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Software engineers are strong in skills that others may lack. They know, for example, that design choices are imperfect trade-offs, that a cost/benefit analysis must analyze both the costs *and* the benefits. They know that the best design is generally the simplest design that meets the requirements, that lines of code *deleted* are more helpful than lines of code added.
What if legislators were all software engineers? I would like to think they would go back to the original spec, the Preamble, and the original design, the Constitution — and delete nearly everything since. Every legislative bill ever written that strayed from the legislature's enumerated powers would be deleted, every extra-constitutional federal bureaucracy shuttered.
The federal government would no longer be an ATM machine. Programs we loathe would be scrapped, programs we love would be scrapped, programs we've invested in or have come to depend on would all be scrapped, if they are outside the scope of the core design (which can evolve, but only under properly approved Engineering Change Orders).
America would no longer police the world. We would sustain no military presence within other countries' borders. Any war would require causus belli and be initiated and terminated by Congress, not by the military or its commander-in-chief.
The federal government would no longer regulate the citizens, nor track them, nor even necessarily know who they are. Births, deaths, marriages, crime, and taxes would be managed by the several states, who would each be obliged to respect the decisions of the others. Federal taxes would be paid exclusively by the states, and assessed proportional to their representation in Congress.
It would hurt us all. But it could result in a coherent product that really works.
flaming error (1041742) writes "How old is the oldest computer you use regularly? a) 0-1 year b) 1-3 years c) 3-6 years d) 6-10 years e) older than 10 years f) Which component, you insensitive clod" top
flaming error writes "The Orwell Prize organization will, every day, starting tomorrow, post the entry George Orwell made in his personal Diary for the same day 70 years prior.
'When one reads any strongly individual piece of writing, one has the impression of seeing a face somewhere behind the page', wrote George Orwell, in his 1939 essay on Charles Dickens.
From 9th August 2008, you will be able to gather your own impression of Orwell's face from reading his most strongly individual piece of writing: his diaries. The Orwell Prize is delighted to announce that, to mark the 70th anniversary of the diaries, each diary entry will be published on this blog exactly seventy years after it was written, allowing you to follow Orwell's recuperation in Morocco, his return to the UK, and his opinions on the descent of Europe into war in real time. The diaries end in 1942, three years into the conflict.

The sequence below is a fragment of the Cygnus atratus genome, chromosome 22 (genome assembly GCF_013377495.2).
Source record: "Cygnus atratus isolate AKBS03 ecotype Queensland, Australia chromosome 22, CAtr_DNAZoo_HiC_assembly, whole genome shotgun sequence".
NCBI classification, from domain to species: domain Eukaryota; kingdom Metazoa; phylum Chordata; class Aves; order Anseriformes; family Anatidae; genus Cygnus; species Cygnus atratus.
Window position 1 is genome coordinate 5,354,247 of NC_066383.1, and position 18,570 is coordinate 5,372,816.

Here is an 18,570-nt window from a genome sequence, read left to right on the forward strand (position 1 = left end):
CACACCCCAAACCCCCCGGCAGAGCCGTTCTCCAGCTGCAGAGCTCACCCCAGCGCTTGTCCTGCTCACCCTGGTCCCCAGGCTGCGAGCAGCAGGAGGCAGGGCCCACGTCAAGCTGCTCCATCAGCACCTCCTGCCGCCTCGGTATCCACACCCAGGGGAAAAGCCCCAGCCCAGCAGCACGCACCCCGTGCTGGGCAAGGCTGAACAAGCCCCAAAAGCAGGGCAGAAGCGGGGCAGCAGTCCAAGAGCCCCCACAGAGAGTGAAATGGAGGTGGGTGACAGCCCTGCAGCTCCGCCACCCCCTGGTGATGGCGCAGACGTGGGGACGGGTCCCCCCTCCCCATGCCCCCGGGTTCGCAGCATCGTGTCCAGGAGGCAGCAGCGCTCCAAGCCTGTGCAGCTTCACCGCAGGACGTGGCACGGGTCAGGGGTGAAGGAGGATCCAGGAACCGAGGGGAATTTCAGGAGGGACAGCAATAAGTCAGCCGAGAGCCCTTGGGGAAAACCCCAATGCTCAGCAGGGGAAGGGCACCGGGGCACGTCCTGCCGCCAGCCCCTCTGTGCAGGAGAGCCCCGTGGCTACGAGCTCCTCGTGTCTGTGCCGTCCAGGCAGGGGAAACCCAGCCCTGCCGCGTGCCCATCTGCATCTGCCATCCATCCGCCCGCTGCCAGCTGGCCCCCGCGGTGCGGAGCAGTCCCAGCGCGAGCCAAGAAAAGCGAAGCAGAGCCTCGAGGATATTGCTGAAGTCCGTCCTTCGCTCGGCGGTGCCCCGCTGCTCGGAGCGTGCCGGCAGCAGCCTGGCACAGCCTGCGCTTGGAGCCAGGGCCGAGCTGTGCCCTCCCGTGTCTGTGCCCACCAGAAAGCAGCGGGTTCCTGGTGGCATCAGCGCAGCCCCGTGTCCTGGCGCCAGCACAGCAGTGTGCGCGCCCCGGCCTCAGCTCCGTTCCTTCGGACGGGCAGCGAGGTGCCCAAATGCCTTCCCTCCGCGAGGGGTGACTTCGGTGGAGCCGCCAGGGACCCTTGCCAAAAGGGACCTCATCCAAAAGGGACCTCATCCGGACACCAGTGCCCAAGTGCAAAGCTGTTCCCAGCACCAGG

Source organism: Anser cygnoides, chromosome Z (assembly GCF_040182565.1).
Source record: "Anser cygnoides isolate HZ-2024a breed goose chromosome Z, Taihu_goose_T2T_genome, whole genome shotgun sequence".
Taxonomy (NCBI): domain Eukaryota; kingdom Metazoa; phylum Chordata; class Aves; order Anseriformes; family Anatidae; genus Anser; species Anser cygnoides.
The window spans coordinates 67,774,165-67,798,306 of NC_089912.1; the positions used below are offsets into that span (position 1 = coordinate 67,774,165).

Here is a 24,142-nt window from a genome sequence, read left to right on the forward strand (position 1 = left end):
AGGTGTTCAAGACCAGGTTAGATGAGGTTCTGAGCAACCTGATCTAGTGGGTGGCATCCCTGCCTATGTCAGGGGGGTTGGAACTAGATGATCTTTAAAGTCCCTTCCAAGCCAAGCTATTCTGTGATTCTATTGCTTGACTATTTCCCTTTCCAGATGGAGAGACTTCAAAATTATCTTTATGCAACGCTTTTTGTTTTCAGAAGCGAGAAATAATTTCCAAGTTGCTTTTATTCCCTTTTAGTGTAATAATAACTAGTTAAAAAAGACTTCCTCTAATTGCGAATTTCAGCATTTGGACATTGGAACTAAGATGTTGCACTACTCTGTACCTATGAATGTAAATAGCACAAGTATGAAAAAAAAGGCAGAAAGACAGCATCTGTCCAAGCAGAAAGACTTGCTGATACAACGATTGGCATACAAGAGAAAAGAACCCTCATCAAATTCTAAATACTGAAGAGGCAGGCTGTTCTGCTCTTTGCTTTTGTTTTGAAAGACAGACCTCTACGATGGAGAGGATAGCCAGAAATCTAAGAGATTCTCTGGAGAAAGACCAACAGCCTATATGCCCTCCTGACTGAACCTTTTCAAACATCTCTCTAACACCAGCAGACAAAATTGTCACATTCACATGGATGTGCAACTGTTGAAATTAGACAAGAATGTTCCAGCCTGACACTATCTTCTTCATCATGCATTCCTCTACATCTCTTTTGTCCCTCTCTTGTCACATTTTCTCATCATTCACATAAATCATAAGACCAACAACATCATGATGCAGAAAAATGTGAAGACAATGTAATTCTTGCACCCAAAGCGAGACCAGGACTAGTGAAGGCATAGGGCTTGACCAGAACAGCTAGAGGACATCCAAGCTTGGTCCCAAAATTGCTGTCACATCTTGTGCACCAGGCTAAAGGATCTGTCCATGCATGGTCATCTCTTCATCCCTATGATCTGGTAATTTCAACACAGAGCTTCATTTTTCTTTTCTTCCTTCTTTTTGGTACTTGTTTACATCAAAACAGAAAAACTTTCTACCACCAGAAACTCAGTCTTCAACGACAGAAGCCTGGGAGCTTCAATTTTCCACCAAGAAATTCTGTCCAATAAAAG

I'm not sure what "real time" means here, but it looks to be a wonderful way to revisit some interesting times."
flaming error (1041742) writes " According to the AP, a substitute teacher with apparently little knowledge of computers claims she used a classroom PC to send an email to her husband, went to the restroom, and returned to find a couple girls browsing a hairstyle site on the web. She sent them away, and later, during class, pornographic images started popping up on the PC. The school administration admits the PC was completely open, unpatched, and unprotected. But the prosecution didn't buy the idea of porn popping up all by itself, nor apparently, did the jury. She is now a convict, and facing jail time." top
Aquaduct Mobile Filtration Vehicle wins Innovate or Die
flaming error writes | more than 6 years ago
Ideo, the originator of the mouse pointing device, has developed a pedal-powered trike to simultaneously transport and filter water. News article here.
This idea could potentially benefit third-world areas with unclean water supplies (and bike paths to the river).
BOSTON (Reuters) - A Christian biologist is suing the prestigious Woods Hole Oceanographic Institution in Massachusetts, claiming he was fired for refusing to accept evolution, lawyers involved in the case said on Friday.
Nathaniel Abraham, an Indian national who describes himself as a "Bible-believing Christian," said in the suit filed on Monday in U.S. District Court in Boston that he was fired in 2004 because he would not accept evolution as scientific fact.
I know how this guy feels. I belong to the Church of Divine Tech, which believes that software is really just ones and zeros that the Great Compiler in the Sky decrees. I want to submit all my software in machine code, which will be dictated to me by my Holy Coin of Flipping. But nobody hires me.
When it was created by the magazine's staff in 1947, it was initially set at seven minutes to midnight and has moved 17 times since then.
It was as close as two minutes to midnight in 1953 following U.S. and Soviet hydrogen bomb tests, and as far away as 17 minutes to midnight in 1991 after the superpowers reached agreement on a nuclear arms reductions.
Since this back-and-forth indicator doesn't seem to behave much like a clock, I'm not sure these guys are using the right model. I think I'd have chosen a thermometer.
Or maybe a 5 level color-coded indicator that's always yellow unless we're in a nuclear war.